Read if you’re into: recent historical fiction (is 2008 history? yikes!!), British drama, family sagas. Get it here.
7. Weather by Jenny Offill (February)
I sat down and didn’t look up until I finished Weather. I’m serious. And while the quickness of reading a book shouldn’t be any indication of how good it is: I was so absorbed. Jenny Ofill’s newest novel follows the story of Lizzie, a librarian, who used to be a graduate student until she dropped out to care for her brother who was struggling with addiction. Lizzie’s old mentor, Sylvia, asks her to help with the mail she gets in response to her climate change podcast, “Hell and High Water.” Soon, Lizzie is spiraling into a doomed attitude regarding climate change, and her answers get more and more cynical. It’s set in the lead-up, and the aftermath, of the 2016 elections, and written in Offill’s signature lyrical prose. Her husband, Ben, is Jewish, and after the elections, we learn “Ben looks into the Israel thing; I look into the idea of true north.” All-in-all: a depressing read about climate change, but a deeply necessary one. As one editor, Katie Adams, tweeted regarding Weather, “She will not make you feel safe. She will make you feel less alone.” Amen.
Read if you’re into: thinking about the future, compulsively readable stories. Get it here.
8. House on Endless Waters by Emuna Elon (trans. Anthony Berris & Linda Yechiel) (January)
In House on Endless Waters, fictional Israeli author Yoel Blum travels to Amsterdam, reluctantly, to meet with his Dutch publisher. Yoel was born in Amsterdam, but fled to Israel with his family when he was just a baby. So, when he returns, he visits the Jewish Museum. Much to his surprise, he recognizes his parents in a video reel showing pre-war Jewish life. He sees his sister, and an infant — not him — that he doesn’t recognize. (Gasp!) Yoel sets out to understand his family’s history, who this baby was, and why his mother has been silent for so long.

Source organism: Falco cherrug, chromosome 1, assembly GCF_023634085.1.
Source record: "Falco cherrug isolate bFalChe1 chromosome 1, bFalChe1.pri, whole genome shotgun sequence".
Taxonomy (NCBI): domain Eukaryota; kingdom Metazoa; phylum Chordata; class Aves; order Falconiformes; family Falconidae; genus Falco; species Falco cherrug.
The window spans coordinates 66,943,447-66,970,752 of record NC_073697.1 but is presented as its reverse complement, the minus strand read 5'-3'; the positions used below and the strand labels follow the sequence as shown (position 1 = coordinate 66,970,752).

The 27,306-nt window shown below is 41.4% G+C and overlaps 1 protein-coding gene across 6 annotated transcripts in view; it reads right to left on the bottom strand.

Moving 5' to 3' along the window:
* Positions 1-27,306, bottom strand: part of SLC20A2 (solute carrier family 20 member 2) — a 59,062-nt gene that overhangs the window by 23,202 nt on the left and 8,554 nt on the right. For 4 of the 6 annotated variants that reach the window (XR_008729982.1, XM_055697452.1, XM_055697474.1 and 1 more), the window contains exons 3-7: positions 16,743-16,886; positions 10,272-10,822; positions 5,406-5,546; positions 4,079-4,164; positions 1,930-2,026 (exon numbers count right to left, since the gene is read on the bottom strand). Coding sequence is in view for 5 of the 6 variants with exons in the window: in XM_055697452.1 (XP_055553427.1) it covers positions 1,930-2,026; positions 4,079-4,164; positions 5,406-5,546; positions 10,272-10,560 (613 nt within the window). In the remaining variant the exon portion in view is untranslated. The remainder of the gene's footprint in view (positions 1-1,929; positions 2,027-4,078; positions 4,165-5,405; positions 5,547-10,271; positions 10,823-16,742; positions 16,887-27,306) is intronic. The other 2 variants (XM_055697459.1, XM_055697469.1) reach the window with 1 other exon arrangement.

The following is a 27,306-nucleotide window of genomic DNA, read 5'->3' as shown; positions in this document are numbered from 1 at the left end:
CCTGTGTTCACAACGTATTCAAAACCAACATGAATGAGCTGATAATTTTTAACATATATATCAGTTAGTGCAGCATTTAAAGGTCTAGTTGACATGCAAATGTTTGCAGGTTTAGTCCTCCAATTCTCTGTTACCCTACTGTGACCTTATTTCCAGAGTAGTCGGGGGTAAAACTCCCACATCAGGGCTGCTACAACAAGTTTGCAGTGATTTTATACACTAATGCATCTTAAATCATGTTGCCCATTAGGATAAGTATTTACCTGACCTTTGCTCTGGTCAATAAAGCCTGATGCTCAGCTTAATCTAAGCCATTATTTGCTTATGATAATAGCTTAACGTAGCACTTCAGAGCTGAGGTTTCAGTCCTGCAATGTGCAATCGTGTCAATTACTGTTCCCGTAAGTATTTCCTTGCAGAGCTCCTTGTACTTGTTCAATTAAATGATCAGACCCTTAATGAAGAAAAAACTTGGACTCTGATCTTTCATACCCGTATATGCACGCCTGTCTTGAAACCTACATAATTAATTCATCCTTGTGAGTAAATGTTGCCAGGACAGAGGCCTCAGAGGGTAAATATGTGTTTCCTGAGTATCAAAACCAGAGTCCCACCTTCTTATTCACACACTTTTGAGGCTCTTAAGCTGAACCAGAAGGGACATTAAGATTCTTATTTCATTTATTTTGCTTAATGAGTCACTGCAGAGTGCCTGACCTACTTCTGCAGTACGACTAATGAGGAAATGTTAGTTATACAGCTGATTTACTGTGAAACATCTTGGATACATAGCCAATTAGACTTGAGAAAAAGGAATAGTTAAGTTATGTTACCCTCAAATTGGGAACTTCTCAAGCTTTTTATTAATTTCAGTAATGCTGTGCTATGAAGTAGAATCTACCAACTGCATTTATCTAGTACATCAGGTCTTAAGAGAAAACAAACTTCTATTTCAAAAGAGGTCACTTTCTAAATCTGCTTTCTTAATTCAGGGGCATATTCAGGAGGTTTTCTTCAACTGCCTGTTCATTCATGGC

Read if you’re into: Israeli fiction, family mysteries, and historical fiction. Get it here.
9. A Long Petal of the Sea by Isabel Allende (January)
Chilean writer Isabel Allende is back with her 20th (!) work of fiction, an epic historical novel that is set during the Spanish Civil War in the late 1930s. The story follows Roser, a pregnant young widow, and her brother-in-law Victor, an army doctor. In order to survive — and flee fascist Spain — they marry and join thousands of refugees on the SS Winnipeg. The boat — which is real, it sailed from Spain to Chile — was chartered by the poet Pablo Neruda. A Long Petal of the Sea tells the story of Roser and Victor as they try to build a new life in Latin America as their home country descends into war.
Read if you’re into: Isabel Allende, obvs. Get it here.
10. Little Gods by Meng Jin (January)
Little Gods is the story of Liya, a 17-year-old who returns to China with her mother’s ashes. Her mother, Su Lan, gave birth to her on the night of the 1989 Tiananmen Square Massacre. When Su Lan dies unexpectedly, Liya returns to China to try and understand her past and find her biological father. The story is told through three perspectives: Liya’s, her mother’s last friend in China, Zhu Wen, and Yongzong, the father she never met. It jumps between time frames — from Su Lan’s past to Liya’s present – and as you read, you are working to understand what really happened between Su Lan and Yongzong. There’s also a whole subplot about Su Yan’s work in theoretical physics, but Meng Jin does an expert job of breaking it down for those of us who are not science-minded.